the First Week of Advent
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Charles Spurgeon's "Morning & Evening"
“Evil doers shall be cut off.”
1 Kings 21:17-29
1 Kings 21:18
Short is the triumph of the wicked. Before Ahab can enjoy his plunder, he is to be served with a writ of ejectment of a terrible kind.
1 Kings 21:19
Admire the dauntless courage of Elijah, who does not hesitate to confront the haughty king in the very moment of his joy. Who would like to take the prey from between the lions jaws? Yet this heroic man advances to the task.
1 Kings 21:20
Ungodly men often count faithful ministers to be their enemies, when indeed they are their truest friends. We should count him our benefactor who has the courage to tell us unpleasant truth.
1 Kings 21:20
Had it not been for his iniquity, Elijah would not have troubled the king; but because Ahab offended the Lord, therefore Elijah offended him. In our ministry, if men’s consciences are touched, they ought not to blame the preacher, but their sins. Elijah went on to declare the utter destruction of the race of Ahab.
1 Kings 21:21 , 1 Kings 21:22
The same sins were to be followed by the same judgments. Let us take heed, for it is written, “Except ye repent ye shall all likewise perish.”
1 Kings 21:23
Here was a special word for the proud queen, and the prophet feared not now to utter it, though once he had fled from her. God makes his servants brave when they are on his errands. Nature may fail them, but grace will not.
1 Kings 21:25
Unconverted men have each one his price: give them what they ask, and they will sin as Satan may prescribe.
1 Kings 21:29
The doom pronounced on Ahab was most terrible, and the threat of it evidently had a great effect upon the vacillating king. He had no grace, and did not therefore savingly repent; but even his natural fear had something in it which the Lord approved, and therefore the doom was postponed a little. What power there is in humility and repentance! God grant us grace to approach him by Jesus Christ in a still more acceptable manner, adding faith to our trembling, and we may be quite sure that he who respited Ahab will altogether save us.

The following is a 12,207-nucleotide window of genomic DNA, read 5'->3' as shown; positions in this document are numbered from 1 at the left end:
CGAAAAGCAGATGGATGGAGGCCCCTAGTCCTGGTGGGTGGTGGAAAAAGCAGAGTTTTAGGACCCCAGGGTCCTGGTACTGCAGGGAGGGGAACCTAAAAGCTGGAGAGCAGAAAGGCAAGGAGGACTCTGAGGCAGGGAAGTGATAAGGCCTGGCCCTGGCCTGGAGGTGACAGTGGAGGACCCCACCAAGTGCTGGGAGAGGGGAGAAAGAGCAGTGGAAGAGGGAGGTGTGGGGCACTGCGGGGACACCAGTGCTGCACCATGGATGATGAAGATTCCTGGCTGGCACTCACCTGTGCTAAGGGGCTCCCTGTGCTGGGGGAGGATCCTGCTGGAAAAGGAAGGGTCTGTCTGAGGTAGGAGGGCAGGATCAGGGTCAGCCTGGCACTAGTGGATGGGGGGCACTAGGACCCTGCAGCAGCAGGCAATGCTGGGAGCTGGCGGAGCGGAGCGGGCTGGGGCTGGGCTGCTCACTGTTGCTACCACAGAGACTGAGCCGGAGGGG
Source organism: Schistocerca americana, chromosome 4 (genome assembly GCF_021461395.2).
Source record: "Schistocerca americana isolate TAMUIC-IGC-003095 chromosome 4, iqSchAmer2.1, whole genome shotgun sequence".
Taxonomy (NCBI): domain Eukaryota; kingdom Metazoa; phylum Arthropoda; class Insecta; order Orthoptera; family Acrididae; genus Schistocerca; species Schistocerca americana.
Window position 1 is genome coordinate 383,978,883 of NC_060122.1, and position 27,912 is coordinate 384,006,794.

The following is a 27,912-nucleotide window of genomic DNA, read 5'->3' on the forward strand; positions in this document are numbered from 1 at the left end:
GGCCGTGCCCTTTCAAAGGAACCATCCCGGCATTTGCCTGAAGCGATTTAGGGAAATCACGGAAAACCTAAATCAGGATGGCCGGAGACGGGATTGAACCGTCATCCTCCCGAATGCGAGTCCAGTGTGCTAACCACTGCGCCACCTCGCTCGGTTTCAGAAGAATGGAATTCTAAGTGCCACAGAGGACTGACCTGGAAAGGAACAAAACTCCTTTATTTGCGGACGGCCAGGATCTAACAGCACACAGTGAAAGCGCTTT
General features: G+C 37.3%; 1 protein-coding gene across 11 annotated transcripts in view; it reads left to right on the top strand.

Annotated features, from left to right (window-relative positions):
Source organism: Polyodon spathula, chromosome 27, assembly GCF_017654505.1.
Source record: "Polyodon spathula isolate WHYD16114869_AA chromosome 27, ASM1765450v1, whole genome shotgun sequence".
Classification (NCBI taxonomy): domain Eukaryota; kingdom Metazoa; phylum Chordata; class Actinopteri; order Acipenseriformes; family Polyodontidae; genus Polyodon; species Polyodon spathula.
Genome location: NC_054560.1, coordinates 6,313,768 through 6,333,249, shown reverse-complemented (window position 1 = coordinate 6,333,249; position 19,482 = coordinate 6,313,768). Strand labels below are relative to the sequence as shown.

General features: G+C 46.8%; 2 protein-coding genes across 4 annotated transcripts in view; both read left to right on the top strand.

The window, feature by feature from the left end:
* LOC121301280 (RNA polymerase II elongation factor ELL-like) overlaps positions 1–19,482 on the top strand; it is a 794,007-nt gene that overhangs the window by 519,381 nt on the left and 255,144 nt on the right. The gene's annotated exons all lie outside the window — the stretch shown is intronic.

And lo! he vanish’d from the ground,
Destroyed by hands unseen;
Nor root, nor branch, nor leaf was found
Where all that pride had been.
But mark the man of righteousness,
His sev’ral steps attend;
True pleasure runs through all his ways,
And peaceful is his end.
“What concord hath Christ with Belial.”
1 Kings 22:1-9 , 1 Kings 22:13 , 1 Kings 22:14 , 1 Kings 22:28 , 1 Kings 22:30-35 , 1 Kings 22:37 , 1 Kings 22:38
1 Kings 22:1
This seems to be noted as a remarkably long season of rest. To what a wretched state must the poor but sinful people have been reduced by perpetual war. Scarcely a family could have escaped either plunder or the loss of its father and sons.
1 Kings 22:4
Alas, that a good man should so readily make a league with an idolator.
1 Kings 22:6
False prophets are always plentiful, for the business pays.
1 Kings 22:8
This was far too mild a rebuke, but evil communications lower the tone of the best men.
1 Kings 22:9 , 1 Kings 22:13
This was a base attempt to pervert the prophet, but he was a true disciple of Elijah, and could not be turned aside.
1 Kings 22:14 , 1 Kings 22:28
He spake like a man of God, and called on all around to bear him witness.
1 Kings 22:30
Thus in a dastardly manner he exposed his friend to screen himself. Bad companions will not hesitate to compass our ruin if it will answer their purpose.
1 Kings 22:32 , 1 Kings 22:33
This was a special deliverance, for we are told in the Chronicles that God moved them to depart from him. His great peril must have made him feel the evil of his association with Ahab.
1 Kings 22:34 , 1 Kings 22:35 , 1 Kings 22:37 , 1 Kings 22:38
That chance arrow was guided by divine vengeance, and every syllable of Elijah’s threatening proved true. Who would not fear thee, thou just and holy God!